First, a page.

“We are deeply saddened by the passing of a beloved member of our nursing staff,” Renatt Brodsky, a representative for the Mount Sinai Health System, told Business Insider in a statement. Brodsky did not provide any further details.



The finance industry will be a central cog in the machine Washington is assembling on the fly to distribute emergency economic relief to contain coronavirus fallout. The sector is also poised to achieve some long-sought policy wins in that $2 trillion package the Senate passed late Wednesday.

Several of the changes trace a straight line from the last economic crisis, when the industry — rather than a rogue pathogen — was the source of the problem threatening an economy-wide meltdown. More than a decade later, financiers are working to make the most of the fact that they are no longer on defense.

And the bill, now facing a Friday morning vote in the House, both eases some of the post-crisis rules imposed on them and restores some federal help they haven’t enjoyed since the throes of that downturn. (See the final text of the 880-page bill here.) Among the industry’s wins:

1. A delay in tough new accounting rules.
2. Lower capital requirements for community banks.
3. The FDIC will once again backstop bank debt.

The bill offers other goodies for the industry on top of the regulatory rollbacks. Banks will be originating loans to small and medium-sized businesses through a $349 billion program the Small Business Administration will be setting up. Credit card giants like Visa and MasterCard could benefit if the Treasury Department looks to them as a “turnkey” option for issuing debit cards to unbanked Americans who need fast access to $1,200 rescue payments, Boltansky notes.

The bill is also notable for what it doesn’t include. Several Democratic priorities to provide consumer relief during the crisis — ideas the industry opposes — didn’t make it into the text. Per Seiberg, those include a proposal to scrap bank overdraft fees; another to impose a 36 percent cap on consumer interest rates; and one to offer free bank accounts, accessible at a bank or the Post Office. “We expect these issues will resurface in the phase 4 bill, which is expectedly to be the next congressional response” to the crisis, he writes.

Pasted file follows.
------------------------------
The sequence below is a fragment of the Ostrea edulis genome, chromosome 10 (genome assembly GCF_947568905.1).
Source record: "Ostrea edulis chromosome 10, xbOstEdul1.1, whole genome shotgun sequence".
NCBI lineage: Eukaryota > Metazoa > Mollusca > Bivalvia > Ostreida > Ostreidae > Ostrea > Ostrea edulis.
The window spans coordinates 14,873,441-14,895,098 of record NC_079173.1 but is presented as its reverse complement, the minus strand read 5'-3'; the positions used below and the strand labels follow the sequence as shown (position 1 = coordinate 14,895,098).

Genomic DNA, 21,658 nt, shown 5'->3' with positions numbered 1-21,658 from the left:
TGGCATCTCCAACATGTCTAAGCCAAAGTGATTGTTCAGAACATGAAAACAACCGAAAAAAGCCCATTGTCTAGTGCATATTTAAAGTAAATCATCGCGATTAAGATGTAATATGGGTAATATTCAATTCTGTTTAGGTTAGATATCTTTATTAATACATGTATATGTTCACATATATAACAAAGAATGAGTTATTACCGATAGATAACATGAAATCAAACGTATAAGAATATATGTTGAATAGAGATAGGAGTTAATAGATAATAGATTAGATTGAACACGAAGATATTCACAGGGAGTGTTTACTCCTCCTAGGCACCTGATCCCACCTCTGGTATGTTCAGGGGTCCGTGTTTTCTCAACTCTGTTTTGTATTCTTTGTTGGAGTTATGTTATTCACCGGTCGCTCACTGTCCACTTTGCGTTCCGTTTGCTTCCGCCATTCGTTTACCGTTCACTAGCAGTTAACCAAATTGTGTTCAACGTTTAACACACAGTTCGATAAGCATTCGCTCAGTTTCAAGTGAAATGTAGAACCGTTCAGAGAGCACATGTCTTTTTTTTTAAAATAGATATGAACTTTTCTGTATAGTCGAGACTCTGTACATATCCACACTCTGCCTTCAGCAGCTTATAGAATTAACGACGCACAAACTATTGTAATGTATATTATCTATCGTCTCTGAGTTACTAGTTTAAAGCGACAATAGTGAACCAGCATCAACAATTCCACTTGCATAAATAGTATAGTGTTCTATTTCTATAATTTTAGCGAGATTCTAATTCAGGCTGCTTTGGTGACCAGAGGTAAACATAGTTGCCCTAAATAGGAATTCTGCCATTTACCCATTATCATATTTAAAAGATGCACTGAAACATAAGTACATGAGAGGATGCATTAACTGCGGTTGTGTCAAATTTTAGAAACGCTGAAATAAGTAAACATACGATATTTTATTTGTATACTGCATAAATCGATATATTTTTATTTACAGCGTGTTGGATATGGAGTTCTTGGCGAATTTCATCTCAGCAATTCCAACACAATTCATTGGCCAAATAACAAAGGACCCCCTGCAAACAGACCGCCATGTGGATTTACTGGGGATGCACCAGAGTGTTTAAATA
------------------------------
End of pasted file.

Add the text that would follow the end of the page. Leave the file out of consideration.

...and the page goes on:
Meanwhile, the eight largest U.S. banks — a group that includes Bank of America, Citigroup, Goldman Sachs, and JPMorgan Chase — announced last week they are voluntarily halting any stock buybacks through the end of the second quarter. They said the decision will free them to do more lending to help country through the emergency.

The move is “too little, too late,” argues former FDIC chair Sheila Bair. “It only applies to share buybacks, not dividends or executive bonuses,” she notes in a Financial Times commentary. “Moreover, it only lasts for a few short months, with each bank free to reinstate buybacks at any time. We should be wary of such voluntary measures given the relentless (and successful) lobbying by big banks in recent years to chip away at capital rules. A longer, comprehensive and co-ordinated central bank-directed suspension of capital distributions is necessary.”


36% interest cap didn’t make it. i thought we already had a lower one that Bernie got through.



Bet ole Bezos the Borg Bozo is cashing out, too.



Louisiana is experiencing the fastest growth in new cases in the world, according to one study. Gov. John Bel Edwards said that the current trajectory of case growth in Louisiana was similar to those in Spain and Italy. This week, President Trump approved the governor’s request for a major disaster declaration, which unlocks additional federal funding to combat the outbreak.

The situation in and around New Orleans is particularly acute, with the city reporting 827 confirmed cases as of Wednesday night, more than the total number of cases in all except 15 states. Hospitals are overwhelmed, and critical safety gear is running low.

Skip to toolbar